There are approximately 270 remote communities in Western Australia, many of which are in the Kimberley region, 2,000 km from Perth. According to the Australian Bureau of Statistics, approximately 35,000 people live in remote areas of Western Australia. Many of these areas have limited transport access and poor freight connectivity. Existing roads are generally of low quality and some freight routes are unsealed. This:
- constrains access to employment, health and education services
- presents safety issues
- increases the costs of transporting goods
- reduces resilience to ﬂooding, particularly during the wet season.
The 2019 Australian Infrastructure Audit noted that lower levels of infrastructure service in remote areas can reinforce social and economic inequalities, particularly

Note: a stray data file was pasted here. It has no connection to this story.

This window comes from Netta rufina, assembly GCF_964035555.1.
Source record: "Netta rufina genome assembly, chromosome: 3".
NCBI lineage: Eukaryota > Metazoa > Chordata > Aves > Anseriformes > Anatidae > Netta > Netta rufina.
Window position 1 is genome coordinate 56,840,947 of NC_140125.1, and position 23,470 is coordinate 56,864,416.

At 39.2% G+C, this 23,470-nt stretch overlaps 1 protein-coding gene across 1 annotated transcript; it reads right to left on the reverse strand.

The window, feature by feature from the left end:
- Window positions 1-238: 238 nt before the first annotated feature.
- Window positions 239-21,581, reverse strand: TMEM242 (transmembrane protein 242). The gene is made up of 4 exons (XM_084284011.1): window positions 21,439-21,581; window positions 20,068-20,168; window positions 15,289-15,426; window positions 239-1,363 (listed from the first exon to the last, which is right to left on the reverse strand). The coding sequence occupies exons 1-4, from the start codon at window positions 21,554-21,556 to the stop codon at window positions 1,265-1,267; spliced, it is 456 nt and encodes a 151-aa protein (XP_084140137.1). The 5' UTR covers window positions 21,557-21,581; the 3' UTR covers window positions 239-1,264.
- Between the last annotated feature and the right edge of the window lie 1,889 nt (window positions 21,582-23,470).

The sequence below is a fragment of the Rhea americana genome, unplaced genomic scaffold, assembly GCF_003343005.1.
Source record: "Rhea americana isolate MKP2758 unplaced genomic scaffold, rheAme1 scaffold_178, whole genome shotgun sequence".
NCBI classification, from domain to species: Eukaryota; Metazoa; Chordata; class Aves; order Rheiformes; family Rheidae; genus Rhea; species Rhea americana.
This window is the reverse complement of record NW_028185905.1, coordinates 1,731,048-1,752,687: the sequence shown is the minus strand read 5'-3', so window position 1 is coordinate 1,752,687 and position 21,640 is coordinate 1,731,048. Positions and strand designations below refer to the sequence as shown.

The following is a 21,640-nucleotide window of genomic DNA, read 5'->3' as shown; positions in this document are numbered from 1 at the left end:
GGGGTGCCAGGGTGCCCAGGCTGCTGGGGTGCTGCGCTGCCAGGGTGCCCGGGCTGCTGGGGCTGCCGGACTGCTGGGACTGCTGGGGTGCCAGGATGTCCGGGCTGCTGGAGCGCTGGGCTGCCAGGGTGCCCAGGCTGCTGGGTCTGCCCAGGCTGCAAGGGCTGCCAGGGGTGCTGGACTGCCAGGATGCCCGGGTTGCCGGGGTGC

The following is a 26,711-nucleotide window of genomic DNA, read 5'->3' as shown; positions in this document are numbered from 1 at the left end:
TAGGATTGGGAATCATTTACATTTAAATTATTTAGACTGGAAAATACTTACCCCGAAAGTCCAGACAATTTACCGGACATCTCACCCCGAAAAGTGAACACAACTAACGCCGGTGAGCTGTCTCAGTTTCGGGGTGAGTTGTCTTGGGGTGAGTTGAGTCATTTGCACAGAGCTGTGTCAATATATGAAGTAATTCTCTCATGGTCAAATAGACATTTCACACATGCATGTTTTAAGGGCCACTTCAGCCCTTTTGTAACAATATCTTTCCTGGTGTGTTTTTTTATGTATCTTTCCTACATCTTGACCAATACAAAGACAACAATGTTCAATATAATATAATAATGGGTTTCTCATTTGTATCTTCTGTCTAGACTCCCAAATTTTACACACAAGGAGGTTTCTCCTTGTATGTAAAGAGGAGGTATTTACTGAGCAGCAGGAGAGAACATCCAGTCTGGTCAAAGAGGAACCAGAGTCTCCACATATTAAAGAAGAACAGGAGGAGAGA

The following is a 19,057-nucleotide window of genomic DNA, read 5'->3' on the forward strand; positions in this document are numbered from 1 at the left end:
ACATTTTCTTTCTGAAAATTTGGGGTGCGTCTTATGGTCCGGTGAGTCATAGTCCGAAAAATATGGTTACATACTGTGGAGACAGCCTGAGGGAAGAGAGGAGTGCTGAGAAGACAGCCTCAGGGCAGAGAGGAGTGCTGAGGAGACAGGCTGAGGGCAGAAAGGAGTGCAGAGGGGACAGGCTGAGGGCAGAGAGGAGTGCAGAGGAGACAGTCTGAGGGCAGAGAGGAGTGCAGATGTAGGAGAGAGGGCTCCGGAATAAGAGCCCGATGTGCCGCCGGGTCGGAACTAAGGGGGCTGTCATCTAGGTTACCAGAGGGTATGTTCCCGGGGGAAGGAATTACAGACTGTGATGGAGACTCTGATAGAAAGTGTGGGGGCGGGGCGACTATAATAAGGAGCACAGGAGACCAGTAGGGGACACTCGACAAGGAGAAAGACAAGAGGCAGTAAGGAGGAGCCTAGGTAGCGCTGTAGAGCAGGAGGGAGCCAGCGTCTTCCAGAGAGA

for Aboriginal communities in the area. The Audit noted that connecting remote communities to the rest of the country is vital to their lives and economies.
The initiative proposes a program of works to improve road access to remote Western Australian areas. This could consider:
- providing higher-standard gravel roads
- sealing gravel roads, such as the Karratha-Tom Price Road
- bridge and ﬂoodway improvements, such as along the Great Northern Highway and Brown’s Range Access Road
- improvements to remote and regional airstrips.
The Brown’s Range Access Road proposal seeks to address many of the identiﬁed problems by:
- upgrading and sealing the ﬂoodway across Sturt Creek
- upgrading the sheeting on the black soil plain sections
- upgrading of creek crossings in the Duncan Road range section.
Proponent to identify initiatives and develop options (Stage 2 of Infrastructure Australia’s Assessment Framework).